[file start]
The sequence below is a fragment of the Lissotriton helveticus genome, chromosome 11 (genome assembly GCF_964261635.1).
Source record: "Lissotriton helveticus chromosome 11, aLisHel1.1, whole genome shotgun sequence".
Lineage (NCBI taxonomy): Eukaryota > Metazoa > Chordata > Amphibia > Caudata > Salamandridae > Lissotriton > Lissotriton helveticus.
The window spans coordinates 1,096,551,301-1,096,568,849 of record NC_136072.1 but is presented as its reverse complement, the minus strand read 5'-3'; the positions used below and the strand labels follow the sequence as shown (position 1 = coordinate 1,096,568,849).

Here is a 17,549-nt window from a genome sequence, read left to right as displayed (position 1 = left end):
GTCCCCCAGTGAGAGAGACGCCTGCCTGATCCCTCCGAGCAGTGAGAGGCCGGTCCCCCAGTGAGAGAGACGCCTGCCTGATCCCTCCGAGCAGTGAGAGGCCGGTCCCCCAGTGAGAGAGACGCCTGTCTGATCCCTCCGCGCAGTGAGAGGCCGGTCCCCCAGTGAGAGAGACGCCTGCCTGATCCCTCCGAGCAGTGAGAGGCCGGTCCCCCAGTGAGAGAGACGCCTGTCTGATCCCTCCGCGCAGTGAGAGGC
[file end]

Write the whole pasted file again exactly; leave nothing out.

The sequence below is a fragment of the Lissotriton helveticus genome, chromosome 11 (genome assembly GCF_964261635.1).
Source record: "Lissotriton helveticus chromosome 11, aLisHel1.1, whole genome shotgun sequence".
Lineage (NCBI taxonomy): Eukaryota > Metazoa > Chordata > Amphibia > Caudata > Salamandridae > Lissotriton > Lissotriton helveticus.
The window spans coordinates 1,096,551,301-1,096,568,849 of record NC_136072.1 but is presented as its reverse complement, the minus strand read 5'-3'; the positions used below and the strand labels follow the sequence as shown (position 1 = coordinate 1,096,568,849).

Here is a 17,549-nt window from a genome sequence, read left to right as displayed (position 1 = left end):
GTCCCCCAGTGAGAGAGACGCCTGCCTGATCCCTCCGAGCAGTGAGAGGCCGGTCCCCCAGTGAGAGAGACGCCTGCCTGATCCCTCCGAGCAGTGAGAGGCCGGTCCCCCAGTGAGAGAGACGCCTGTCTGATCCCTCCGCGCAGTGAGAGGCCGGTCCCCCAGTGAGAGAGACGCCTGCCTGATCCCTCCGAGCAGTGAGAGGCCGGTCCCCCAGTGAGAGAGACGCCTGTCTGATCCCTCCGCGCAGTGAGAGGC